The key challenge here though was figuring out how I would load the custom user bundle into the “card wrapper”. The “card wrapper” would be responsible for loading any user’s custom bundle and communicating with a parent (so we can push data updates from server.js into the card.js component).

That’s actually not as easy as it sounds, because normally when you compile using webpack, you have all the code and dependencies available at compile time - in this case I won’t.

After a bit of looking around, I found webpack has an option to use libraryTarget: 'var', which enables you to export a chunk of code and have it be assigned to a window object (e.g. window. libraryExample). I could then just look for that global property from within “card wrapper”. Normally, exposing a global variables is a no-no, and it did feel kind of dirty - but it works!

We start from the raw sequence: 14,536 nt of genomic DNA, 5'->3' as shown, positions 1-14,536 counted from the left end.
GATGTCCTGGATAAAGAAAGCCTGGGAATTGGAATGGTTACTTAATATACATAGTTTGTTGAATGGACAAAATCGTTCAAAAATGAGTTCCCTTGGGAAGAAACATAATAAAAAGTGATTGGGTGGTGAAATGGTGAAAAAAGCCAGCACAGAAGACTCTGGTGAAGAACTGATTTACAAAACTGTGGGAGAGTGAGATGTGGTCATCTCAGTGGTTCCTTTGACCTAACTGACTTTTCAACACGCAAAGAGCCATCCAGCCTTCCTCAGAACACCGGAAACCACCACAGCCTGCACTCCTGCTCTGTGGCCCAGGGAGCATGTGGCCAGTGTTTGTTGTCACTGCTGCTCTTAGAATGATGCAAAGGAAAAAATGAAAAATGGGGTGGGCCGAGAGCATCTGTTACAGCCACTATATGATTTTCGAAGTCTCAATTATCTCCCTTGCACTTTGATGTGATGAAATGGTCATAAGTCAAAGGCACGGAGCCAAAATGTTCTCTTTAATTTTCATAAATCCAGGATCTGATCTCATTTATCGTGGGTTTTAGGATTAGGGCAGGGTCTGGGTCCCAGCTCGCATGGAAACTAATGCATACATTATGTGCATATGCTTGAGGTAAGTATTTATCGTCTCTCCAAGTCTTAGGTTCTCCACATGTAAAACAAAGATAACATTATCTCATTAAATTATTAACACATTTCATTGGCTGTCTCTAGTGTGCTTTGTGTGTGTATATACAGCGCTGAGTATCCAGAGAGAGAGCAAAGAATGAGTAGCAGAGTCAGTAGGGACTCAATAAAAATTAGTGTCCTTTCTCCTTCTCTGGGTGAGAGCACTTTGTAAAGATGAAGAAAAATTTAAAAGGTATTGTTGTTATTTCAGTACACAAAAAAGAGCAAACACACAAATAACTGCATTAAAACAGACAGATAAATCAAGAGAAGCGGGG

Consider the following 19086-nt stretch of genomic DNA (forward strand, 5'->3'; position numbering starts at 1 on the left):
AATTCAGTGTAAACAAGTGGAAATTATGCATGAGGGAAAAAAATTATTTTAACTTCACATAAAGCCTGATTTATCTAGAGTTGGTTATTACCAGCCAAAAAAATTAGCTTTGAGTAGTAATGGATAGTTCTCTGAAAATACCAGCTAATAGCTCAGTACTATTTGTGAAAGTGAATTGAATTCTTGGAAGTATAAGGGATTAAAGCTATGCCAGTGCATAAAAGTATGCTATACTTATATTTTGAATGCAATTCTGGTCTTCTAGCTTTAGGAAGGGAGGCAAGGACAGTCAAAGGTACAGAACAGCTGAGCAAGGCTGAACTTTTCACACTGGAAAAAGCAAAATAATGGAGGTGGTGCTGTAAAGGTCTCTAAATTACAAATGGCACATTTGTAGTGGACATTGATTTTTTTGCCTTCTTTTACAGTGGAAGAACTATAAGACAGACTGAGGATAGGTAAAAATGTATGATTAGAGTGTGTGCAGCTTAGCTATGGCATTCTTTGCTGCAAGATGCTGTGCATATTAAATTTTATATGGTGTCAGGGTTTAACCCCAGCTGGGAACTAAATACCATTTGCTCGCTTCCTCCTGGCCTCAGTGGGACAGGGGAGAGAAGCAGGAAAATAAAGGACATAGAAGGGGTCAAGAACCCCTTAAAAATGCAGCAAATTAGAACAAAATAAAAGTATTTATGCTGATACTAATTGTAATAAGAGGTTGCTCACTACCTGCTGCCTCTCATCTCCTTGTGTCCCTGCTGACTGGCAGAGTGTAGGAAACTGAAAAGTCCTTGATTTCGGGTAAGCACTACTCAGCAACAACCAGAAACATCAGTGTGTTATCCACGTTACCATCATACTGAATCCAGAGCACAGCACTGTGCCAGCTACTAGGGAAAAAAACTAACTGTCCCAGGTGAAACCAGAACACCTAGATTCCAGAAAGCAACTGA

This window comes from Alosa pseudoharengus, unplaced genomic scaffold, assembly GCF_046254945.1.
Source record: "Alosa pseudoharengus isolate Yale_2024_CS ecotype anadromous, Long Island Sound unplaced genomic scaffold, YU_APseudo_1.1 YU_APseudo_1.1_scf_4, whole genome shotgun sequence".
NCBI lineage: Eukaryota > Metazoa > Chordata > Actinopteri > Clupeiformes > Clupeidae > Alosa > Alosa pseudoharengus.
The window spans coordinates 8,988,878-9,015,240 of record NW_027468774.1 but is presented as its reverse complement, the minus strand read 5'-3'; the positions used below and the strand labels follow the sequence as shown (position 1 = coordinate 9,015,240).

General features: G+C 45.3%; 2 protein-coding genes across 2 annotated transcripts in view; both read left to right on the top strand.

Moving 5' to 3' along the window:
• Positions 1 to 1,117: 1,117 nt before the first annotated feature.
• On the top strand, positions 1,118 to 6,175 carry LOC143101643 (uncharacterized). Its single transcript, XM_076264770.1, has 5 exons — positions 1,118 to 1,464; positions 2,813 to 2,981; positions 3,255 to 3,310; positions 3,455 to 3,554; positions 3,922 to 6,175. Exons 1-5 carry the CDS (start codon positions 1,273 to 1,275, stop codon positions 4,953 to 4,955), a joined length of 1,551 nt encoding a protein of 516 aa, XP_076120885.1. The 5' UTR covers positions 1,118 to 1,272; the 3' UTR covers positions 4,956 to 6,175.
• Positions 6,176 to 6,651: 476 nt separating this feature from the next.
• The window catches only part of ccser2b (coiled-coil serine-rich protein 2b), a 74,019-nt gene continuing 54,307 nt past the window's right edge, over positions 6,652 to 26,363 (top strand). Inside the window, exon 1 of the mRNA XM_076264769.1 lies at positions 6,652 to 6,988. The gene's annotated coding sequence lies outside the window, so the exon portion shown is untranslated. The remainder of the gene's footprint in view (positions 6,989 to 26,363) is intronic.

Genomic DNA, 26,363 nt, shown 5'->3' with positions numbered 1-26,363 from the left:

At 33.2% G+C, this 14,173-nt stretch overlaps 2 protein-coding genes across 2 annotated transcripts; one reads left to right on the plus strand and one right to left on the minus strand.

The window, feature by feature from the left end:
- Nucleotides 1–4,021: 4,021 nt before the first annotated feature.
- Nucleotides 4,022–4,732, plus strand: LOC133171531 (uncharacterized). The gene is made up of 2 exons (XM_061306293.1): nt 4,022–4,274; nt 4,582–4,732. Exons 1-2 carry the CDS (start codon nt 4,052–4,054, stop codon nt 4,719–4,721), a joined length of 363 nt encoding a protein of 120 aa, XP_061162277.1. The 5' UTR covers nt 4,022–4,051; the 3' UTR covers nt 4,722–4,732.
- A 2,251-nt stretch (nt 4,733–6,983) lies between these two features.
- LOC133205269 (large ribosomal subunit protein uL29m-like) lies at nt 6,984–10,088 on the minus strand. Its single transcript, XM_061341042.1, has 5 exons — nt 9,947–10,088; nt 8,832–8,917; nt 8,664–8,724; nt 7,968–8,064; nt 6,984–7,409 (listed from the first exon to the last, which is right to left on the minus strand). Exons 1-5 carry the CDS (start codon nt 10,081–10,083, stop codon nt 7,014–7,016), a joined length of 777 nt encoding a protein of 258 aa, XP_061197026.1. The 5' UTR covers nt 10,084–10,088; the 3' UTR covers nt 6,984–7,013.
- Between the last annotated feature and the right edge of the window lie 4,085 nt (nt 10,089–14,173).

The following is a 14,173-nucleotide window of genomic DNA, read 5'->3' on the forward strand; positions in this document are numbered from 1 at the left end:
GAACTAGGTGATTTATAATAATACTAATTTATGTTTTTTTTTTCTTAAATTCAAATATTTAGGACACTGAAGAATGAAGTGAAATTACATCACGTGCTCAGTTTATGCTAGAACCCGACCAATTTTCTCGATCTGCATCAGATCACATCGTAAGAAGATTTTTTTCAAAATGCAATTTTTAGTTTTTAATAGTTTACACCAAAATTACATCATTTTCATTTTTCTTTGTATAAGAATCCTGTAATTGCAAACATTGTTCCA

The other thing I wanted to do, was to avoid bundling React with users’s code. Because if you have a page full of cards, you’d end up downloading React multiple times - which is a waste of time! I used the externals option for this.

Here’s the final webpack code. It ended up being pretty simple - but took some time to find the options I needed. Using the code below, I was able to bundle up a demo, and see the first version of the client side bundle working - hurrah 🎉!

const path = require('path');

const SRC_DIR = path.resolve(__dirname, 'src');
const OUT_DIR = path.resolve(__dirname, 'dist');

const config = {
  entry: {
    index: path.resolve(SRC_DIR, 'index.js')
  },
  externals: {      
    // Don't bundle react or react-dom      
    react: "React",      
    "react-dom": "ReactDOM"
  },
  output: {
    path: OUT_DIR,
    filename: 'lib.js',
    libraryTarget: 'var',
    library: 'libraryExample'
  },
  resolve: {
    modules: ['node_modules']